————————–

Thanks for taking some of your precious time today to read and listen to my thoughts. My commitment during Lent 2016 and continuing through Divine Mercy Sunday, the Second Sunday of Easter, is to post a daily video reflection to help you and me on our walk through the season and toward Easter Sunday, and finally to the Feast of Mercy. Click here for my YouTube channel: https://www.youtube.com/user/davekwiecinski

I appreciate your help and encouragement. Please let me know how I can help you. This is something I’ve been called to do for some time. I’m finally embracing it. Father, forgive me for procrastinating.


Embrace Suffering

03/24/2016

Think about Jesus as He was going to Calvary.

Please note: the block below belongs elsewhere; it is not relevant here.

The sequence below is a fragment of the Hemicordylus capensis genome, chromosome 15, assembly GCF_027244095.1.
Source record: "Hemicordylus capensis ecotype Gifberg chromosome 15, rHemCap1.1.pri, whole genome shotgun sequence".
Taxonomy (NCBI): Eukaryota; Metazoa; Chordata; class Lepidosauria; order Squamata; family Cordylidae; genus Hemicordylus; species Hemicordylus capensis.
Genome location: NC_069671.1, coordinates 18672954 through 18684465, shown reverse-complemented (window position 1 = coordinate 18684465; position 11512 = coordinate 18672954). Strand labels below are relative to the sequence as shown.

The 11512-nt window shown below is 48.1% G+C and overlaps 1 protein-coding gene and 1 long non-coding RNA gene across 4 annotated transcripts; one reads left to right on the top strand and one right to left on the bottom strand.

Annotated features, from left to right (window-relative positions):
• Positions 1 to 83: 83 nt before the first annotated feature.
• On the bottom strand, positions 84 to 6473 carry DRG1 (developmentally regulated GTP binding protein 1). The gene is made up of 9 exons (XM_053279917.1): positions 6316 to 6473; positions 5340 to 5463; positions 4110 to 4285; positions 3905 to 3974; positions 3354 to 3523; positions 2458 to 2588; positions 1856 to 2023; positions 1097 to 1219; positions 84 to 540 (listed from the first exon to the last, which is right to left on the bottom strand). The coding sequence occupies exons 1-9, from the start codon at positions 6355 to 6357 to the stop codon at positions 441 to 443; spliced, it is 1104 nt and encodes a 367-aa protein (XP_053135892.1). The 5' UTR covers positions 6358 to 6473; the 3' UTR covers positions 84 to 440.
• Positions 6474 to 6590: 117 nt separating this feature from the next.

Think of the different accounts of people saying “he’s not going to make it to the cross, he’s going to die before that,” so they had to have Simon of Cyrene help Him carry the cross…

The lashings… the beatings were so severe…

But Jesus made it to Calvary.

Then… He died. And the soldier’s couldn’t believe He was dead so quickly.

So… seemingly contradictory, right?

But what does it mean?

God’s Divine Love carried His Son through His suffering.

Or… the Divine Love of the Holy Spirit… or Divine Will of the Holy Spirit…

carried Him through to complete His suffering…

so He could complete what He was destined to do…

and once He had accomplished it, He died.

That quickly.

The Divine’s Love escorted the human Jesus through the beatings…

through the torture…

through the suffering…

through the carrying of the cross…

all the way to Calvary…

so He could die when and where He was supposed to die.

Will we embrace our suffering? Will we wrap ourselves in that suffering?

When people say:

“I can’t believe that she stays with her husband!”